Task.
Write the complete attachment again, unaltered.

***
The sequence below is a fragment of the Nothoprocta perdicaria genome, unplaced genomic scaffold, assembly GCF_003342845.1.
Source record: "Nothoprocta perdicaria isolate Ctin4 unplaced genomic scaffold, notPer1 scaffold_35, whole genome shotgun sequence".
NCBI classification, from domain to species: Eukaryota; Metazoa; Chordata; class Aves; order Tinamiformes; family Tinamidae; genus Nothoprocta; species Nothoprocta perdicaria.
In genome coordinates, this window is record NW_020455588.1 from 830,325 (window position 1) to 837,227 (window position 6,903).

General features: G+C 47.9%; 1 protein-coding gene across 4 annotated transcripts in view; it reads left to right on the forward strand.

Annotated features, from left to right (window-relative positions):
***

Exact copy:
The sequence below is a fragment of the Nothoprocta perdicaria genome, unplaced genomic scaffold, assembly GCF_003342845.1.
Source record: "Nothoprocta perdicaria isolate Ctin4 unplaced genomic scaffold, notPer1 scaffold_35, whole genome shotgun sequence".
NCBI classification, from domain to species: Eukaryota; Metazoa; Chordata; class Aves; order Tinamiformes; family Tinamidae; genus Nothoprocta; species Nothoprocta perdicaria.
In genome coordinates, this window is record NW_020455588.1 from 830,325 (window position 1) to 837,227 (window position 6,903).

General features: G+C 47.9%; 1 protein-coding gene across 4 annotated transcripts in view; it reads left to right on the forward strand.

Annotated features, from left to right (window-relative positions):